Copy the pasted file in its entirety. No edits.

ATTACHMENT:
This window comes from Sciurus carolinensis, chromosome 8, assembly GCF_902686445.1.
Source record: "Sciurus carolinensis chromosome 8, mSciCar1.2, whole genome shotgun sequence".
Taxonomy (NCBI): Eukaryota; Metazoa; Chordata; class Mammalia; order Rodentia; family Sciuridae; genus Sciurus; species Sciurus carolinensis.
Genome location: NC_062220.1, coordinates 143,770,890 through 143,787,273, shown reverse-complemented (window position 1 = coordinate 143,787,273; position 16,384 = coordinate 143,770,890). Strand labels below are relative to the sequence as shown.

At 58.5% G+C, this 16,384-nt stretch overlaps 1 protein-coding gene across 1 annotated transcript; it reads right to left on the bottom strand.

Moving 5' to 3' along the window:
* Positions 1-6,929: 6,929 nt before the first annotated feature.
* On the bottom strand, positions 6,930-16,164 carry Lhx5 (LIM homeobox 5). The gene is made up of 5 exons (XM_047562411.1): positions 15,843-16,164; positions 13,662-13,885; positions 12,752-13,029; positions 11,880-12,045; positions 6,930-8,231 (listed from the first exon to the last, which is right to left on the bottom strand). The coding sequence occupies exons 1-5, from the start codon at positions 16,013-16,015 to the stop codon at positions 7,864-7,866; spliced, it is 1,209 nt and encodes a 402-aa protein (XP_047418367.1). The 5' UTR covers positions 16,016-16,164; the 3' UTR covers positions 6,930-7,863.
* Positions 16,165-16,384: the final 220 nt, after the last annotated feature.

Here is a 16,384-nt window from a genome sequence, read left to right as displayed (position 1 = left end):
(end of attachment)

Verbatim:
This window comes from Sciurus carolinensis, chromosome 8, assembly GCF_902686445.1.
Source record: "Sciurus carolinensis chromosome 8, mSciCar1.2, whole genome shotgun sequence".
Taxonomy (NCBI): Eukaryota; Metazoa; Chordata; class Mammalia; order Rodentia; family Sciuridae; genus Sciurus; species Sciurus carolinensis.
Genome location: NC_062220.1, coordinates 143,770,890 through 143,787,273, shown reverse-complemented (window position 1 = coordinate 143,787,273; position 16,384 = coordinate 143,770,890). Strand labels below are relative to the sequence as shown.

At 58.5% G+C, this 16,384-nt stretch overlaps 1 protein-coding gene across 1 annotated transcript; it reads right to left on the bottom strand.

Moving 5' to 3' along the window:
* Positions 1-6,929: 6,929 nt before the first annotated feature.
* On the bottom strand, positions 6,930-16,164 carry Lhx5 (LIM homeobox 5). The gene is made up of 5 exons (XM_047562411.1): positions 15,843-16,164; positions 13,662-13,885; positions 12,752-13,029; positions 11,880-12,045; positions 6,930-8,231 (listed from the first exon to the last, which is right to left on the bottom strand). The coding sequence occupies exons 1-5, from the start codon at positions 16,013-16,015 to the stop codon at positions 7,864-7,866; spliced, it is 1,209 nt and encodes a 402-aa protein (XP_047418367.1). The 5' UTR covers positions 16,016-16,164; the 3' UTR covers positions 6,930-7,863.
* Positions 16,165-16,384: the final 220 nt, after the last annotated feature.

Here is a 16,384-nt window from a genome sequence, read left to right as displayed (position 1 = left end):